Unlike previous years, the weather was really nice with no sign of rain. The course was setup for Thursday practice and the drivers had a chance to take a walk through the new course layout.
It’s a great day for the drivers to relax and get a few runs in without any pressure. When you become a champion you can have a guy follow you around to provide shade.
This is the eighth year that Formula Drift has had a round at Wall Speedway so they pretty much have it down to a science.
What the team couldn’t predict however, were the amount of epic battles and contact between cars that would ensue. The track workers always seemed to be scrambling around.
In my qualifying post I mentioned the stacked battles that would take place due to the way qualifying is run now. There was no better example of that than the match-up between Daijiro Yoshihara and Fredric Aasbø in the Top 32 bracket.
At any other drift day this battle would be fit for the finals, and to get knocked out this early means a serious blow to either championship hopeful.
I don’t know how it is with you guys, but when I actually know the person in the car behind the wheel I get pretty emotional. In this case I consider both drivers my friends, and as the two internationals battled it out I was have a battle of my own of figuring out who to root for.
Fredric ended up taking the win, which put him in a great position to earn some much needed championship points.
However, his unofficial rival, Daigo ‘the Ninja’ Saito stood in his way. I figured it would not be much of a problem for him as he is one of the very few Formula Drift drivers who has beaten the Japanese driver time and time again.
I’m sure Vaughn Gittin would have been watching this battle too, because if Fredric won, Jr. would be in a better position to earn his second championship.
In this photo you can tell that Daigo is following Fredric, only because of his shower door-sized wing.
Now, in this photo can you tell that Fredric is following Daigo? I was sure that he would take the win.
Most of the drivers were only getting two runs on a set of tires because of how rough the track is. There was some serious smoke!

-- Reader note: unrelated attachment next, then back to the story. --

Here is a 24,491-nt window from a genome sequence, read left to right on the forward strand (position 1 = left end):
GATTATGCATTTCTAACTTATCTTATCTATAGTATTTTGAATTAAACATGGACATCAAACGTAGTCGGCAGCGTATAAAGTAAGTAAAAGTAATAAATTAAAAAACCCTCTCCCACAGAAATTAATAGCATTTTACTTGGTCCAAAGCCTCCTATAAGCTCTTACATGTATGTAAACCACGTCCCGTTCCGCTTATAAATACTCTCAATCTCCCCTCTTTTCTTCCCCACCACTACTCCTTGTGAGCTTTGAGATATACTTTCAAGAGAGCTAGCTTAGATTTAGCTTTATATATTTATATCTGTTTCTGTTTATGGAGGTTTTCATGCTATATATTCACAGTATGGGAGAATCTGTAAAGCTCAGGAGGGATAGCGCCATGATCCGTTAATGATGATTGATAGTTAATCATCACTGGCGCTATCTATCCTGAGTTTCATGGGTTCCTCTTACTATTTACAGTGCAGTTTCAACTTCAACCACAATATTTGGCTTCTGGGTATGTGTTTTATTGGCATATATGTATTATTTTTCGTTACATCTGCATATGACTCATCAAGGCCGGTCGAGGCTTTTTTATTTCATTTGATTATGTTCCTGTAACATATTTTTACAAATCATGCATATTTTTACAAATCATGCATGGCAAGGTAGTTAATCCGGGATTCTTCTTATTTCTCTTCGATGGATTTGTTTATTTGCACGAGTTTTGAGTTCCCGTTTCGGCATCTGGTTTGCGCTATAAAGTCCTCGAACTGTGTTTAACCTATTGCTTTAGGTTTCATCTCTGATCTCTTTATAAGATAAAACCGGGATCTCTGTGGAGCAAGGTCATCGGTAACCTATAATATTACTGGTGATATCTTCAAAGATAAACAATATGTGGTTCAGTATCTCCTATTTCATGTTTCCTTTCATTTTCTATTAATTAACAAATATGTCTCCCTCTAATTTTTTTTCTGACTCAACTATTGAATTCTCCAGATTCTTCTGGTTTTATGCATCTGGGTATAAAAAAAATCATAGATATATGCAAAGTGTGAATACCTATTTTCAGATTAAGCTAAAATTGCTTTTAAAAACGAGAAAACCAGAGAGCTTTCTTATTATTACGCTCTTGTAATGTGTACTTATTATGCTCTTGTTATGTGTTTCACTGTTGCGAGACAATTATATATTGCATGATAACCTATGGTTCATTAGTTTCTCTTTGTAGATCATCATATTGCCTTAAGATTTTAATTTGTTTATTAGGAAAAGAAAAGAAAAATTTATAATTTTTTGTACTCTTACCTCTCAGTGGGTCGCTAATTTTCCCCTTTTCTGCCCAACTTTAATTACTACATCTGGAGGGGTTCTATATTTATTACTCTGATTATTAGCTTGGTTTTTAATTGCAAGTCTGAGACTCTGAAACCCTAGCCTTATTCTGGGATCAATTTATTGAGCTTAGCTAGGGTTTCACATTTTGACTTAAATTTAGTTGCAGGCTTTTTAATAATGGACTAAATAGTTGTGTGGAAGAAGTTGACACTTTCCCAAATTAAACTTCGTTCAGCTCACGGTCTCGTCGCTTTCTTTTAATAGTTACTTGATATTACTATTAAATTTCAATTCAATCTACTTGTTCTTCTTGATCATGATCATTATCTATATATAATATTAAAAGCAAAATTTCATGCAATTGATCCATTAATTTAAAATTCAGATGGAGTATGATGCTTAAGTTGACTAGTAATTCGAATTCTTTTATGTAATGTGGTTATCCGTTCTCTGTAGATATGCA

Waiting for the result at the finish line must seem like eternity for the drivers, especially when it’s a close call.
The judges favored Daigo as the clear winner.
Kyle Mohan has always been a qualifying monster, but recently the rotary monster has been giving him so much trouble.
He was able to put down a fairly good qualifying run, which put him in a great position to at least get into the Top 16.
Dedicated to the cause, Kyle and his team have stuck with the rotary powerplant even though it has failed them time and time again.
Kyle went up against rookie driver Marc Landreville from Canada in the Top 32 bracket. He was doing great and he had a great lead run, but when he lined up for his follow run the RX-8’s engine would not start.
It looked like Kyle was going to take the win, all he had to do was finish the course. But his motor gave away once again right when he needed it the most. His weekend was over.
The Top 16 bracket was missing a few notable drivers including Matt Powers and Daijiro Yoshihara. This has become quite a common trend this year.
As usual there was a fair share of spills as the guardrail really has a way of sucking unsuspecting drivers in. Notice Ryan Tuerck holding up his hood with his hand. He has had two shaky events in a row, but I am sure he will recover in Seattle.
Vaughn is still in with a chance to win the championship this year as he only trails behind Daigo by a small margin. The strategy that the team seems to be taking is just getting a very solid qualifying run in, and not going too hard and risking mistakes that would see him get bumped down the qualifying order.